Selection of In-Box Articles I Found Interesting

Another collection of articles on various topics from my In-Box. Puling quite a bit from Healthcare. Some interesting articles in this batch. I hope you take a few moments and read some of them. Most are not terribly long winded. I wander in the comments section to see what is being said on various topics. I am not impressed with many of the responses. The ones on carrying bullet-spewing-weapons are just plain ignorant.


Doctor on Board? Legal Do’s and Don’ts of Care Outside the Hospital, MedPage Today, Max Feinstein. The details of “Good Samaritan” laws and more.

The Women of Rural America Are Dying Too Young, The Atlantic, Monica Potts.

Medicaid in GOP’s crosshairs, Gooz News, Merrill Goozner. Republicans in Congress are fixated on increasing the ranks of the uninsured. House Majority Leader Kevin McCarthy made Medicaid work requirements a key part of the budget cuts that the GOP insists must be part of any agreement to raise the federal debt ceiling.

GOP’s debt-limit bill could lead to 21 million people losing Medicaid, Biden White House says, Vox, Dylan Scott. As many as 21 million Americans could be at risk of losing their Medicaid coverage under the House GOP’s work requirement proposal, according to a new Biden administration analysis shared exclusively with Vox.

CMS Proposed Rules Aim to Increase Medicaid and CHIP Access, Transparency, MedPage Today, Joyce Frieden. For too many people, the [problem] comes from not having real access and not being able to reach that doctor. You may have insurance on paper, but if you can’t in practice get to that chair [in the doctor’s office], it really does make a difference.”

Children’s Health Coverage Report Card, Georgetown CCF Data. Georgetown University CCF’s 2022 child health coverage report finds that the number of uninsured children stabilized between 2019 and 2021, reversing a negative trend.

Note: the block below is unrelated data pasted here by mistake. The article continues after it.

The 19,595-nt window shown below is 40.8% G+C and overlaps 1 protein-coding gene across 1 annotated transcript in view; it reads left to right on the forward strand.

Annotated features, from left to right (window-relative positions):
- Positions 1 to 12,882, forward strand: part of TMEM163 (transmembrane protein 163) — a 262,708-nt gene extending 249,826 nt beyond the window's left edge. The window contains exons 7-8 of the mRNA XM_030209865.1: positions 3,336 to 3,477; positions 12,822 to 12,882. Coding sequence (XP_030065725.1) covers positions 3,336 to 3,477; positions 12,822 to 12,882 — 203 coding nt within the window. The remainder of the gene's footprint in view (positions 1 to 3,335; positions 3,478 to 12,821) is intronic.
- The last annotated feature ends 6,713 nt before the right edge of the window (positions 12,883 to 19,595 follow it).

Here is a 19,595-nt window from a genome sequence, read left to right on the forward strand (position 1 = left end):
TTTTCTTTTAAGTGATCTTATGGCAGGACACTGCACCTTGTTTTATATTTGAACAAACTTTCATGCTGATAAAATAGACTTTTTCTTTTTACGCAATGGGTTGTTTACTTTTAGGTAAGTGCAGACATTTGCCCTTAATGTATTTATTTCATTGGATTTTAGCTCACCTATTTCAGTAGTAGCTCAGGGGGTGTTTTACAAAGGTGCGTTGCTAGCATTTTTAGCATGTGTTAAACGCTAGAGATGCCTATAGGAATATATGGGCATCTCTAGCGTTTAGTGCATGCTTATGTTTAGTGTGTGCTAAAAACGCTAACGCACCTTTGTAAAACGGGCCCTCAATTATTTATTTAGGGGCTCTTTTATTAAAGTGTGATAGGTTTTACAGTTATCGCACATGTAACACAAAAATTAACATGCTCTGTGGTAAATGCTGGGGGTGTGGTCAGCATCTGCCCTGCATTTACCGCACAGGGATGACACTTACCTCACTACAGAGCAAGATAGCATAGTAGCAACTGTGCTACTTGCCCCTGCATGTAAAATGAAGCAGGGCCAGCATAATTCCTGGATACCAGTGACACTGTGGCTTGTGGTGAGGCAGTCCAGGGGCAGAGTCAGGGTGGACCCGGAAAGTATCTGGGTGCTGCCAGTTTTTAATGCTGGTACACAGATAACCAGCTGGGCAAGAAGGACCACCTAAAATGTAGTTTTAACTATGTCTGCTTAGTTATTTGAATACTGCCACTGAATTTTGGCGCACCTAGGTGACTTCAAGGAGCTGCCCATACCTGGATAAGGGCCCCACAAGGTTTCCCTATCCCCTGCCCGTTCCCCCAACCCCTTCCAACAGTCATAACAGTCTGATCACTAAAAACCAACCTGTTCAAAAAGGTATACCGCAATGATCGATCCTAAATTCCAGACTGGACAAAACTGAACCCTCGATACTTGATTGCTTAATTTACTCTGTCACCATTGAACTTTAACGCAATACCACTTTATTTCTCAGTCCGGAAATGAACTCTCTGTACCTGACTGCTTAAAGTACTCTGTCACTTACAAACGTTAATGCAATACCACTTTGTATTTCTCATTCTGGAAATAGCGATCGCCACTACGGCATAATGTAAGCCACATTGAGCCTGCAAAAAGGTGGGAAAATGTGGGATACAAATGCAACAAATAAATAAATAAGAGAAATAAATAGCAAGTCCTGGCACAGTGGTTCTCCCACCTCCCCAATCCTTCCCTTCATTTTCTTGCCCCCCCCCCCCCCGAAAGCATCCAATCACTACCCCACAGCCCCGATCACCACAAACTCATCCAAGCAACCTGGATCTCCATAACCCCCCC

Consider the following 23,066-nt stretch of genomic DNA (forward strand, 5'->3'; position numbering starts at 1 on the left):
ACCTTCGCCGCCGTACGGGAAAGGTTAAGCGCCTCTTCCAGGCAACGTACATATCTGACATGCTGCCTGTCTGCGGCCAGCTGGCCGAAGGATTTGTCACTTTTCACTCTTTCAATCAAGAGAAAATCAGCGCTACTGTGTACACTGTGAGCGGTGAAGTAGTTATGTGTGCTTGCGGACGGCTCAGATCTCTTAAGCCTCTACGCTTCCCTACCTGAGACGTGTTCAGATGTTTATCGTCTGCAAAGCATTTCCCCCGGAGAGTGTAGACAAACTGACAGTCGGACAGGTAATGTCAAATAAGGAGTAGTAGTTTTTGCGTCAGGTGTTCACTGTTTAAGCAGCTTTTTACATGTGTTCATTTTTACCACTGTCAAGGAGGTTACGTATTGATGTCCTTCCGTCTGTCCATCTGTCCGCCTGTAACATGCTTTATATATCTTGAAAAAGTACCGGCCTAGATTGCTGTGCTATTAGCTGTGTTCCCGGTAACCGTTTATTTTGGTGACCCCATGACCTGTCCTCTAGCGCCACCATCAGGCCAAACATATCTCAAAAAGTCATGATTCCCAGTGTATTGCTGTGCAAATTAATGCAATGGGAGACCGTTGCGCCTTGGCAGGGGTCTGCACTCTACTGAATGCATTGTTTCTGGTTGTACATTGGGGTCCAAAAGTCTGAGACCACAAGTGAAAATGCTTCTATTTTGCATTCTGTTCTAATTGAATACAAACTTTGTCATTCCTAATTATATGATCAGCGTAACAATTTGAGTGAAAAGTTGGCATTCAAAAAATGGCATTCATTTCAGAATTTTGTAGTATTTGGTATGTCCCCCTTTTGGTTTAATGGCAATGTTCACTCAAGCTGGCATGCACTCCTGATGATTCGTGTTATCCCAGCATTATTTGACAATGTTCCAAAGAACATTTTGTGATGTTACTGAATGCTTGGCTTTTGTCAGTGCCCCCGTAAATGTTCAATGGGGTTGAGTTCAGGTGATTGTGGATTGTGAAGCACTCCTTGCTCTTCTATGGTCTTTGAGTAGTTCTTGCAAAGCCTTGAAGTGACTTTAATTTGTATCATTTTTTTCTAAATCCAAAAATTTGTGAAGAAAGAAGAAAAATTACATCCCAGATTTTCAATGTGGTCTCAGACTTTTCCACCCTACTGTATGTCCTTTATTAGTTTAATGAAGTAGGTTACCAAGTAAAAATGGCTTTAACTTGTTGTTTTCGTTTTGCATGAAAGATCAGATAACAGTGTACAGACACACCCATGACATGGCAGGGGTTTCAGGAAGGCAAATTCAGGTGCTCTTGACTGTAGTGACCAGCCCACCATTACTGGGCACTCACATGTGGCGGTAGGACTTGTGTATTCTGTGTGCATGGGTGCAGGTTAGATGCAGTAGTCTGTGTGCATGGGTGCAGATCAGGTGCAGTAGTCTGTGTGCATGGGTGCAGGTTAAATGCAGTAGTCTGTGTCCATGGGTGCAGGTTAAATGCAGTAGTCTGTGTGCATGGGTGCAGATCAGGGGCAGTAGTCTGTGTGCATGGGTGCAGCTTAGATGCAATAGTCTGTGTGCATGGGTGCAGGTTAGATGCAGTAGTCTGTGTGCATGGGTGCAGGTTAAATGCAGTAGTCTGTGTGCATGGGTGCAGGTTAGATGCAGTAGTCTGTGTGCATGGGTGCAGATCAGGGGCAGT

Why Work Requirements Don’t Work, The Atlantic, James Surowiecki. The debate over the bill is putting in place work requirements for people who get government benefits.

Who Are the Doctors Suing FDA Over the Abortion Pill? MedPage Today, Rachel Robertson. The Alliance for Hippocratic Medicine (AHM) remains something of a black box, and four individual physicians are listed as plaintiffs in the case as well.

Have Alternative Payment Models Led To Provider Consolidation? Health Affairs, Fang He. Two trends have transformed the health care industry in the past decade: the rise of alternative payment models and the rapid consolidation of health care providers. 

What Can We Learn From Medicaid About Making ACOs Equitable? Health Affairs, Much of the innovation and research related to ACOs has occurred in the context of Medicare and commercial insurance, Medicaid ACOs may have the most to teach us about how payers can structure their ACO initiatives to improve care for the most disadvantaged patients.

Realizing the Potential of Accountable Care in Medicaid, Commonwealth Fund, Authors. While much of the experimentation with ACOs has focused on the Medicare program, Medicaid ACOs have been established in more than a dozen states. Much less is known, however, about the design of Medicaid ACOs and their impact on patients and costs.